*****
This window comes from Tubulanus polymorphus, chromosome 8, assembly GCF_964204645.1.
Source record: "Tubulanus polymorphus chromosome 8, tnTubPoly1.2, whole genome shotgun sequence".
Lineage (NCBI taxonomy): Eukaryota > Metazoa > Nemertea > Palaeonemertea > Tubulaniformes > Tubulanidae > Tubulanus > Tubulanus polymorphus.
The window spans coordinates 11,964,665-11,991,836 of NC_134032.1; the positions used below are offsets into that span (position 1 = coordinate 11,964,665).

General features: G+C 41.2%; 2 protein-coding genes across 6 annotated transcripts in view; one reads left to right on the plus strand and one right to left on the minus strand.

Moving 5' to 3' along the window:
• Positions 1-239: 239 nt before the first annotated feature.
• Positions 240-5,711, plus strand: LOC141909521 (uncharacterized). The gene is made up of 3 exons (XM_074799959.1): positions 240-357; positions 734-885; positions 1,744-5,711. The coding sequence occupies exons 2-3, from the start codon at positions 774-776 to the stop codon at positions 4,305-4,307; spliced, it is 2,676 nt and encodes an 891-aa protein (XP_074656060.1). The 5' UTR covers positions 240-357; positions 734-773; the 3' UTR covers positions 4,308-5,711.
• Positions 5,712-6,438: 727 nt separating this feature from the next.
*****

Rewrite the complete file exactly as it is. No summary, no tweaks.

This window comes from Tubulanus polymorphus, chromosome 8, assembly GCF_964204645.1.
Source record: "Tubulanus polymorphus chromosome 8, tnTubPoly1.2, whole genome shotgun sequence".
Lineage (NCBI taxonomy): Eukaryota > Metazoa > Nemertea > Palaeonemertea > Tubulaniformes > Tubulanidae > Tubulanus > Tubulanus polymorphus.
The window spans coordinates 11,964,665-11,991,836 of NC_134032.1; the positions used below are offsets into that span (position 1 = coordinate 11,964,665).

General features: G+C 41.2%; 2 protein-coding genes across 6 annotated transcripts in view; one reads left to right on the plus strand and one right to left on the minus strand.

Moving 5' to 3' along the window:
• Positions 1-239: 239 nt before the first annotated feature.
• Positions 240-5,711, plus strand: LOC141909521 (uncharacterized). The gene is made up of 3 exons (XM_074799959.1): positions 240-357; positions 734-885; positions 1,744-5,711. The coding sequence occupies exons 2-3, from the start codon at positions 774-776 to the stop codon at positions 4,305-4,307; spliced, it is 2,676 nt and encodes an 891-aa protein (XP_074656060.1). The 5' UTR covers positions 240-357; positions 734-773; the 3' UTR covers positions 4,308-5,711.
• Positions 5,712-6,438: 727 nt separating this feature from the next.